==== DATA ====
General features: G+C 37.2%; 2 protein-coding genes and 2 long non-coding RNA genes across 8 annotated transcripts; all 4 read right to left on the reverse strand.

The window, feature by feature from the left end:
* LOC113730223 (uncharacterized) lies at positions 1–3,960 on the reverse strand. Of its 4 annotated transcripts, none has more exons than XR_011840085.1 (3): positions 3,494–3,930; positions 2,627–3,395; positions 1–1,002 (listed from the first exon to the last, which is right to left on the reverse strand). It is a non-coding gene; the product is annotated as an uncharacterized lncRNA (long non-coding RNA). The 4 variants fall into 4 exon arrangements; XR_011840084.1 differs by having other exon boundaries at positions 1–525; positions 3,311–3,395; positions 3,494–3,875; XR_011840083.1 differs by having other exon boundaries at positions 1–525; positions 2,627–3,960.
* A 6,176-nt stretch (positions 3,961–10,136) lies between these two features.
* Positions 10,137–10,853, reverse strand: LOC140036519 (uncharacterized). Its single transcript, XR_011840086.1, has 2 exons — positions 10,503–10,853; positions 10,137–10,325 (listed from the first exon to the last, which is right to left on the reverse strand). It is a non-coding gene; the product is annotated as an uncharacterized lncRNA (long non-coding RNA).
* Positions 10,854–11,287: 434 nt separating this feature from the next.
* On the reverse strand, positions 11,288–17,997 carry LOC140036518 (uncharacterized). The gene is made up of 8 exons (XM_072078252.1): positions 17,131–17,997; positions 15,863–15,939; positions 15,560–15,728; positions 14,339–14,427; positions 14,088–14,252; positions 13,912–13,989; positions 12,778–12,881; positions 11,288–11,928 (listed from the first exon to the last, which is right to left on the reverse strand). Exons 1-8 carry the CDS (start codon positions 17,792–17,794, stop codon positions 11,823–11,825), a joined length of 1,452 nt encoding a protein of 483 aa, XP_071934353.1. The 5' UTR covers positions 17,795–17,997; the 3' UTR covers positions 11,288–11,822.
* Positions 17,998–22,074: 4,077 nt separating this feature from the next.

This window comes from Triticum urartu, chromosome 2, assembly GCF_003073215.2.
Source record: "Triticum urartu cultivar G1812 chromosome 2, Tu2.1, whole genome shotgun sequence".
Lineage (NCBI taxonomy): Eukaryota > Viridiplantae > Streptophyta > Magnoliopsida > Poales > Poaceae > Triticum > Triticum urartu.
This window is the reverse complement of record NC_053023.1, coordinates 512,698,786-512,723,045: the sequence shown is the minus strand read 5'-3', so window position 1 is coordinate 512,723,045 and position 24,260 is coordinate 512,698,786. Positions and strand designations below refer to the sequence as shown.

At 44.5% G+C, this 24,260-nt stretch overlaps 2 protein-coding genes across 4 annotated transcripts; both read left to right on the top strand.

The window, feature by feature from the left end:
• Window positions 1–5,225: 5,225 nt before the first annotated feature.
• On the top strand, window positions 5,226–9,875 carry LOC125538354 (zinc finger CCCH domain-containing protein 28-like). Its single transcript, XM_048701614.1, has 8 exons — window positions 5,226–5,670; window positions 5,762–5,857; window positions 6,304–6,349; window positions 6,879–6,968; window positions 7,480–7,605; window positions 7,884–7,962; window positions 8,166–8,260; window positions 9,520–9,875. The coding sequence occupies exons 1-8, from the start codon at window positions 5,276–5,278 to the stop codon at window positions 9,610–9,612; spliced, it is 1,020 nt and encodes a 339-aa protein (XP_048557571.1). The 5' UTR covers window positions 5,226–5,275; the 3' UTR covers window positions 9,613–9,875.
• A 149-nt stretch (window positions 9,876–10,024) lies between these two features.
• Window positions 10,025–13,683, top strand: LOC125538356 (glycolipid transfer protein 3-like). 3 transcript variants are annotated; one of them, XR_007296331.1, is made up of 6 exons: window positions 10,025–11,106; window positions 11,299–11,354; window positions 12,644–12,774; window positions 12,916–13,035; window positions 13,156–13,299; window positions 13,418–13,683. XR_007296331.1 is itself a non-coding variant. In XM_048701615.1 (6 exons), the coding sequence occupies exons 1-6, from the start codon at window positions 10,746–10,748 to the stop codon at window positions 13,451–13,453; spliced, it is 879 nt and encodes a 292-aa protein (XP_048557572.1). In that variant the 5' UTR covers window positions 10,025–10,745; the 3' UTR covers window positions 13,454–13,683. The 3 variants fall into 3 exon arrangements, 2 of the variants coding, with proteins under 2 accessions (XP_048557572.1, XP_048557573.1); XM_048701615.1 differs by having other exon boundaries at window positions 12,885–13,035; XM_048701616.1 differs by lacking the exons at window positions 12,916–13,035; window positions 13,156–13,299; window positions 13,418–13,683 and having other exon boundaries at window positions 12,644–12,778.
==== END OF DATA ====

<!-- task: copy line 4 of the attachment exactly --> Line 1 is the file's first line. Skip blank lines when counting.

* A 6,176-nt stretch (positions 3,961–10,136) lies between these two features.